Being agile jumpers and climbers, they will often jump to high platforms to look around. They need space to run and jump safely.

Most genets are litter box trained. You can provide a small cat litter box with recycled newspaper litter (such as yesterday's news) in the cage. If properly trained, your genet should return to its cage to use its litter box when free in the house.

Food and Water

As an opportunistic feeder, the genet will eat anything it can get its paws on. Genets have similar dietary requirements to felines, including high amounts of taurine amino acids and lower amounts of carbohydrates.

In the wild, small rodents, reptiles, amphibians, and insects are all prey to the genet. In captivity, offer a mixture of grain-free ferret food and high-quality commercial organic food cat food with human-grade ingredients. Feed amounts according to the packaging instructions and the weight of your pet. You can also give fruit, insects, and cooked chicken with the bone still in. Provide fresh water daily in a heavy cat bowl.

Genets often tend to be food aggressive. Feed your pet in its cage to avoid an accidental bite from an animal that feels threatened while eating.

Common Health Problems

Genets are so rare that it can be difficult to find exotic veterinarians with the expertise to care for them. There are no approved vaccines for genets, but exotics vets recommend annual check-ups. Some genet owners and their vets opt to vaccinate with rabies and distemper vaccines, but the efficacy and safety of this practice are still up for debate. Spaying and neutering (and de-scenting if chosen) should be done at a young age (by 6 months) or as your vet recommends.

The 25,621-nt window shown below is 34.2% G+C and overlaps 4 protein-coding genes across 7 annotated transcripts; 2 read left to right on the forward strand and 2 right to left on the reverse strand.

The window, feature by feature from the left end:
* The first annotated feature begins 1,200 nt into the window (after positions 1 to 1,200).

This pet is prone to behavioral problems as a result of being rehomed. This creature usually bonds with its original owner and if abandoned or surrendered, the psychological stress from being separated from its bonded owner is likely to make it distrusting of humans for the rest of its life.

Is It Legal to Own a Pet Genet?

Many exotic pets are banned in the U.S. Most states consider genets wildlife. No matter what you learn one day, laws change all the time. Confirm with your state’s Department of Agriculture and also check with your county, neighborhood association, and any other relevant jurisdictions. As of 2019, only some states call out genets by name in terms of legality. For example, this pet is legal to own in New York and Indiana but banned in California and Kentucky.

Purchasing Your Genet

The price range for genets is $900 to $1,400, excluding shipping costs. Try to obtain your genet from a reputable breeder. Try to get a baby or young genet, older ones may be more difficult to hand tame. An exotics pet broker is another potential source for finding one. Seek a seller who proactively gives you a lot of information about the animal and asks a lot of questions about you and your suitability to care for a genet.

Similar Exotic Pets to the Genet

If you are interested in pet genets, check out:

Otherwise, check out other exotic animals that can be your new pet.